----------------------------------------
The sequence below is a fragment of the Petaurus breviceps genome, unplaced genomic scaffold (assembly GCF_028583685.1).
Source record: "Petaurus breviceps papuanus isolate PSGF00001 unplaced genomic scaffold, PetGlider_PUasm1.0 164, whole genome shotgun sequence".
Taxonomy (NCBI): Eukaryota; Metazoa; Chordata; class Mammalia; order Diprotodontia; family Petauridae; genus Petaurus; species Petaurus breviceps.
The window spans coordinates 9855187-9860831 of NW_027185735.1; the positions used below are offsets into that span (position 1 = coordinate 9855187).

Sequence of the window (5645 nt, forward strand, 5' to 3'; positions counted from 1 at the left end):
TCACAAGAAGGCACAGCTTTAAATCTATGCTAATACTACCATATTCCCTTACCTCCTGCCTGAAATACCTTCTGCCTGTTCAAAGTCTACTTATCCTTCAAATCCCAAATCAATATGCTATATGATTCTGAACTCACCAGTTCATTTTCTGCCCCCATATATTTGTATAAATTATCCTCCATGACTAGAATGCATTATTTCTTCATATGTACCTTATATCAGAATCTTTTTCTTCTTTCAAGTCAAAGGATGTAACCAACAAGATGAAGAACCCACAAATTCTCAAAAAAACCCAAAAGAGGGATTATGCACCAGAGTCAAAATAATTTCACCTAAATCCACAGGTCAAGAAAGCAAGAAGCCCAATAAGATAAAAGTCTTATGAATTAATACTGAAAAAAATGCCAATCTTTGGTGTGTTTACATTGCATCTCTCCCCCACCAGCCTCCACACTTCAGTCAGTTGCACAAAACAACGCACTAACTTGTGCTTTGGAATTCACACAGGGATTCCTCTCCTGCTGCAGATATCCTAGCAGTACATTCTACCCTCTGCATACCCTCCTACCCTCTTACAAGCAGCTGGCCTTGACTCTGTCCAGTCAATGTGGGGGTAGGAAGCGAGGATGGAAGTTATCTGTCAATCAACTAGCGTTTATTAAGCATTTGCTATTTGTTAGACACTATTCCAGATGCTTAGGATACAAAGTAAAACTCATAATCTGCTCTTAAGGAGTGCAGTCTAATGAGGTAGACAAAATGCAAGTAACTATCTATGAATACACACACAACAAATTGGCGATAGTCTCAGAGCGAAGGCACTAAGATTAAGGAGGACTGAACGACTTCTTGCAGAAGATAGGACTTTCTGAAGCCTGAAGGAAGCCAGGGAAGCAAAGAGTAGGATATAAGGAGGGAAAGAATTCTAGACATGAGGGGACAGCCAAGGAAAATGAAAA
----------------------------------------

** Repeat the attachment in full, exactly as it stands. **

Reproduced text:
The sequence below is a fragment of the Petaurus breviceps genome, unplaced genomic scaffold (assembly GCF_028583685.1).
Source record: "Petaurus breviceps papuanus isolate PSGF00001 unplaced genomic scaffold, PetGlider_PUasm1.0 164, whole genome shotgun sequence".
Taxonomy (NCBI): Eukaryota; Metazoa; Chordata; class Mammalia; order Diprotodontia; family Petauridae; genus Petaurus; species Petaurus breviceps.
The window spans coordinates 9855187-9860831 of NW_027185735.1; the positions used below are offsets into that span (position 1 = coordinate 9855187).

Sequence of the window (5645 nt, forward strand, 5' to 3'; positions counted from 1 at the left end):
TCACAAGAAGGCACAGCTTTAAATCTATGCTAATACTACCATATTCCCTTACCTCCTGCCTGAAATACCTTCTGCCTGTTCAAAGTCTACTTATCCTTCAAATCCCAAATCAATATGCTATATGATTCTGAACTCACCAGTTCATTTTCTGCCCCCATATATTTGTATAAATTATCCTCCATGACTAGAATGCATTATTTCTTCATATGTACCTTATATCAGAATCTTTTTCTTCTTTCAAGTCAAAGGATGTAACCAACAAGATGAAGAACCCACAAATTCTCAAAAAAACCCAAAAGAGGGATTATGCACCAGAGTCAAAATAATTTCACCTAAATCCACAGGTCAAGAAAGCAAGAAGCCCAATAAGATAAAAGTCTTATGAATTAATACTGAAAAAAATGCCAATCTTTGGTGTGTTTACATTGCATCTCTCCCCCACCAGCCTCCACACTTCAGTCAGTTGCACAAAACAACGCACTAACTTGTGCTTTGGAATTCACACAGGGATTCCTCTCCTGCTGCAGATATCCTAGCAGTACATTCTACCCTCTGCATACCCTCCTACCCTCTTACAAGCAGCTGGCCTTGACTCTGTCCAGTCAATGTGGGGGTAGGAAGCGAGGATGGAAGTTATCTGTCAATCAACTAGCGTTTATTAAGCATTTGCTATTTGTTAGACACTATTCCAGATGCTTAGGATACAAAGTAAAACTCATAATCTGCTCTTAAGGAGTGCAGTCTAATGAGGTAGACAAAATGCAAGTAACTATCTATGAATACACACACAACAAATTGGCGATAGTCTCAGAGCGAAGGCACTAAGATTAAGGAGGACTGAACGACTTCTTGCAGAAGATAGGACTTTCTGAAGCCTGAAGGAAGCCAGGGAAGCAAAGAGTAGGATATAAGGAGGGAAAGAATTCTAGACATGAGGGGACAGCCAAGGAAAATGAAAA